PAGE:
With no end in sight to the EU refugee crisis after quota system failure, Berlin and Paris look to put the burden of dealing with asylum seekers on the countries where they first register.
Now, the seeming return to old rules is poised to split Europe further. During their meeting ahead of the EU summit, German Chancellor Angela Merkel and French President Emmanuel Macron pledged to jointly and resolutely tackle what they euphemistically called secondary movements inside the EU.
Macron and Merkel want all the newly arrived asylum seekers and migrants to stay in the EU countries where they were first registered while their cases are being processed. This would leave the EU southern member states to deal with the new arrivals alone.
Top Italian officials lashed out at French President Emmanuel Macron, who said migration pressure on Italy seriously dropped over the past year. Macron was branded arrogant, and risks becoming a top enemy to Rome on migration.
A country like Italy has not at all the same migratory pressure as last year. … The crisis we are experiencing today in Europe is a political crisis, Macron added, targeting Rome directly.
Italy indeed faces a migration emergency and it’s partly because France keeps pushing back people at the border.
The comment did not go down well with Italy’s Interior Minister and Deputy Prime Minister Matteo Salvini. In a counter statement, he claimed that Italy faced 650,000 arrivals by sea over the past four years, with 430,000 asylum requests.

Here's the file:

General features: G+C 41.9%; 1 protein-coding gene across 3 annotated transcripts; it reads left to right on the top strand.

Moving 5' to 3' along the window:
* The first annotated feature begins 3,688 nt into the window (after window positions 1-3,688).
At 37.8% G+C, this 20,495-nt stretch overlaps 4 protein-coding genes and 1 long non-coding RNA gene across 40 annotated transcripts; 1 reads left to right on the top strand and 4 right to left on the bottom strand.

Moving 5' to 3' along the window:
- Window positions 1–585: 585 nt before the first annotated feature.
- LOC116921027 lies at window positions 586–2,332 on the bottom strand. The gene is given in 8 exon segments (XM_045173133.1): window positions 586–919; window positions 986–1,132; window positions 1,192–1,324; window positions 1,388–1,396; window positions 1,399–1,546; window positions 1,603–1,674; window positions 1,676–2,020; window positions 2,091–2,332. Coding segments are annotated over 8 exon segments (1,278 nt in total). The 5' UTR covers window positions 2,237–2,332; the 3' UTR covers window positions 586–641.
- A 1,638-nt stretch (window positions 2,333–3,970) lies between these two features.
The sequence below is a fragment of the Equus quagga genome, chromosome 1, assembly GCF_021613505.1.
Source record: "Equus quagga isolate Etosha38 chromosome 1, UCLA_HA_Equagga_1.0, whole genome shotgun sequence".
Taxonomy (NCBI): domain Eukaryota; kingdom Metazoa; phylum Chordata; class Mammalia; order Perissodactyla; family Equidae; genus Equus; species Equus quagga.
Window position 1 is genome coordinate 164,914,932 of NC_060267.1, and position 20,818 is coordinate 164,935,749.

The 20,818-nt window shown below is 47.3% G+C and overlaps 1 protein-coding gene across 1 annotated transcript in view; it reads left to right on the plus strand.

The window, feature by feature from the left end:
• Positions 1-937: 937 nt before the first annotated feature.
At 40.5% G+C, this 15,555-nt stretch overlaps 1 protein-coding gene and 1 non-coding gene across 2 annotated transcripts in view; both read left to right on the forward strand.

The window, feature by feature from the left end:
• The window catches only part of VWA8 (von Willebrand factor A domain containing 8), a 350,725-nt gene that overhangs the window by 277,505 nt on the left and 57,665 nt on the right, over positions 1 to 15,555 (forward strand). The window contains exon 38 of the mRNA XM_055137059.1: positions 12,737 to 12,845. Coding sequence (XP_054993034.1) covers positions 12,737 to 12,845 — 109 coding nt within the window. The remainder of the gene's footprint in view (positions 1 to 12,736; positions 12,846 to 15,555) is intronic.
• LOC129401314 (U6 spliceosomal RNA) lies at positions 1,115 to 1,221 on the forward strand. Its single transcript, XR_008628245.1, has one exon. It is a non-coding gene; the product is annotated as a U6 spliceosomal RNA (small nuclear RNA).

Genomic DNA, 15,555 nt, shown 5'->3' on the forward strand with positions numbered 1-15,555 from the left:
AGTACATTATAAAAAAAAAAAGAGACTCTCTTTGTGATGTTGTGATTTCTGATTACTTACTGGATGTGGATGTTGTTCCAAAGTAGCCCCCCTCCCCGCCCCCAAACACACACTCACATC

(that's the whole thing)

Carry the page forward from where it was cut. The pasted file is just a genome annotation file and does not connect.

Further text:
He also added that the country currently hosts 170,000 “alleged refugees” for a staggering overall cost of 5 billion euros ($5.8 billion).
Right-wing and Eurosceptic governments have come to power not only in Eastern Europe but also in such countries as Italy and Austria. Some of these new governments have also grown bold in their defiance of Brussels’ and Berlin’s political line in the field of immigration policy.
The relations between France and Italy have been strained over the past few weeks, following Rome’s decision to close its ports to the migrant rescue ship Aquarius, which had 629 people on board.
The decision to block the ‘Aquarius’ from entering Italy was met with a barrage of bitter criticism.
Italian Prime Minister Giuseppe Conte, however, firmly rejected the “hypocritical lessons from those who, in terms of immigration had always preferred to turn their head to the other side.”
In the Mediterranean… there’s Malta that does now welcome anyone, there is France that rejects [refugees] at its borders, there’s Spain that defends its borders with the arms. Basically, everyone in Europe does their own business,”
Some European politicians approved of Rome’s actions, namely Hungarian Prime Minister Viktor Orban, who said the country decided to protect its maritime borders at last.
Hungary, Poland and the Czech Republic have been among the counties opposing the EU migrant relocation schemes and urging the union to actually protect its external borders.
RT.com / ABC Flash Point EU News 2018.